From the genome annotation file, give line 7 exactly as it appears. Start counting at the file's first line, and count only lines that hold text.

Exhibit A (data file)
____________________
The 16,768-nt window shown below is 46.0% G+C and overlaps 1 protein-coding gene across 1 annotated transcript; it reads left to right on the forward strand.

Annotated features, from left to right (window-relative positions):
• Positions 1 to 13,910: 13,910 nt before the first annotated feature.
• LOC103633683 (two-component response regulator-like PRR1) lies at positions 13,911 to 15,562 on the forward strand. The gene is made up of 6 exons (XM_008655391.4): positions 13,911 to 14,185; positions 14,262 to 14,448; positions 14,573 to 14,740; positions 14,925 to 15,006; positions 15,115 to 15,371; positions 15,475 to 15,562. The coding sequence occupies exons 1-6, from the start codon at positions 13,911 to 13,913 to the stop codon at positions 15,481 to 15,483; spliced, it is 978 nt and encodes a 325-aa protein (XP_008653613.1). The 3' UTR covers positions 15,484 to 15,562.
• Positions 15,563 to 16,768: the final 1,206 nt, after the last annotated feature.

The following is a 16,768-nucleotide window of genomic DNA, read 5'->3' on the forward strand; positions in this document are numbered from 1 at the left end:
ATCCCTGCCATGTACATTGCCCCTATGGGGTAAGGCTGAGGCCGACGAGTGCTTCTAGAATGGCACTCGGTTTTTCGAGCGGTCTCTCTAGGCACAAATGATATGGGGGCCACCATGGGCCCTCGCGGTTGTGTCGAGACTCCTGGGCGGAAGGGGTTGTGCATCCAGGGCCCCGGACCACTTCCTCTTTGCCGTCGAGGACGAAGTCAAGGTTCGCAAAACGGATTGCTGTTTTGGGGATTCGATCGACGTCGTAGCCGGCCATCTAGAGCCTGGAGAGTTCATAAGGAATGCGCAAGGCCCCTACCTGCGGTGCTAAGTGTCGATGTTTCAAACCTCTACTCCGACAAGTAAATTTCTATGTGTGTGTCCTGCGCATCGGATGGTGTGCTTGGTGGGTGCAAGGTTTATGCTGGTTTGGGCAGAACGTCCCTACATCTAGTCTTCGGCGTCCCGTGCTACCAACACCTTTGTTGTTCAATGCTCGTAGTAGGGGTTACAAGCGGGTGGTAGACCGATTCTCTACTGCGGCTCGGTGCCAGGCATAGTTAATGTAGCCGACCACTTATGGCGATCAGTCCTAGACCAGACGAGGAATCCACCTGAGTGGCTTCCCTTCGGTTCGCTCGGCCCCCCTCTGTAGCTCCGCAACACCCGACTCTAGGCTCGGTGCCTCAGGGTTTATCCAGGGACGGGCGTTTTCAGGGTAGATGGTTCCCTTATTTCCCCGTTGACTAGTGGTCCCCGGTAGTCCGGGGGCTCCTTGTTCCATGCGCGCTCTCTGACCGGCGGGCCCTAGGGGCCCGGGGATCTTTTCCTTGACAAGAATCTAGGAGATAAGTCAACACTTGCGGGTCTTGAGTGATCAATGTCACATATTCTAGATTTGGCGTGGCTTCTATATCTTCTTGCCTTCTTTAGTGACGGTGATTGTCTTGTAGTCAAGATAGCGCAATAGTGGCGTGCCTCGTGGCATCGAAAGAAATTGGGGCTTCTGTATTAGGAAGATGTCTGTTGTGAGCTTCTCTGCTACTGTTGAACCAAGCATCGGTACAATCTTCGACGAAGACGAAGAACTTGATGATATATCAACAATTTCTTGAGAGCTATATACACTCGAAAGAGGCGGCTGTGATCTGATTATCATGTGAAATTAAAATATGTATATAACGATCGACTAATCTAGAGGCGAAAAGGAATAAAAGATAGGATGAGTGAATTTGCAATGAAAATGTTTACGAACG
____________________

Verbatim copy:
ATCCCTGCCATGTACATTGCCCCTATGGGGTAAGGCTGAGGCCGACGAGTGCTTCTAGAATGGCACTCGGTTTTTCGAGCGGTCTCTCTAGGCACAAATGATATGGGGGCCACCATGGGCCCTCGCGGTTGTGTCGAGACTCCTGGGCGGAAGGGGTTGTGCATCCAGGGCCCCGGACCACTTCCTCTTTGCCGTCGAGGACGAAGTCAAGGTTCGCAAAACGGATTGCTGTTTTGGGGATTCGATCGACGTCGTAGCCGGCCATCTAGAGCCTGGAGAGTTCATAAGGAATGCGCAAGGCCCCTACCTGCGGTGCTAAGTGTCGATGTTTCAAACCTCTACTCCGACAAGTAAATTTCTATGTGTGTGTCCTGCGCATCGGATGGTGTGCTTGGTGGGTGCAAGGTTTATGCTGGTTTGGGCAGAACGTCCCTACATCTAGTCTTCGGCGTCCCGTGCTACCAACACCTTTGTTGTTCAATGCTCGTAGTAGGGGTTACAAGCGGGTGGTAGACCGATTCTCTACTGCGGCTCGGTGCCAGGCATAGTTAATGTAGCCGACCACTTATGGCGATCAGTCCTAGACCAGACGAGGAATCCACCTGAGTGGCTTCCCTTCGGTTCGCTCGGCCCCCCTCTGTAGCTCCGCAACACCCGACTCTAGGCTCGGTGCCTCAGGGTTTATCCAGGGACGGGCGTTTTCAGGGTAGATGGTTCCCTTATTTCCCCGTTGACTAGTGGTCCCCGGTAGTCCGGGGGCTCCTTGTTCCATGCGCGCTCTCTGACCGGCGGGCCCTAGGGGCCCGGGGATCTTTTCCTTGACAAGAATCTAGGAGATAAGTCAACACTTGCGGGTCTTGAGTGATCAATGTCACATATTCTAGATTTGGCGTGGCTTCTATATCTTCTTGCCTTCTTTAGTGACGGTGATTGTCTTGTAGTCAAGATAGCGCAATAGTGGCGTGCCTCGTGGCATCGAAAGAAATTGGGGCTTCTGTATTAGGAAGATGTCTGTTGTGAGCTTCTCTGCTACTGTTGAACCAAGCATCGGTACAATCTTCGACGAAGACGAAGAACTTGATGATATATCAACAATTTCTTGAGAGCTATATACACTCGAAAGAGGCGGCTGTGATCTGATTATCATGTGAAATTAAAATATGTATATAACGATCGACTAATCTAGAGGCGAAAAGGAATAAAAGATAGGATGAGTGAATTTGCAATGAAAATGTTTACGAACG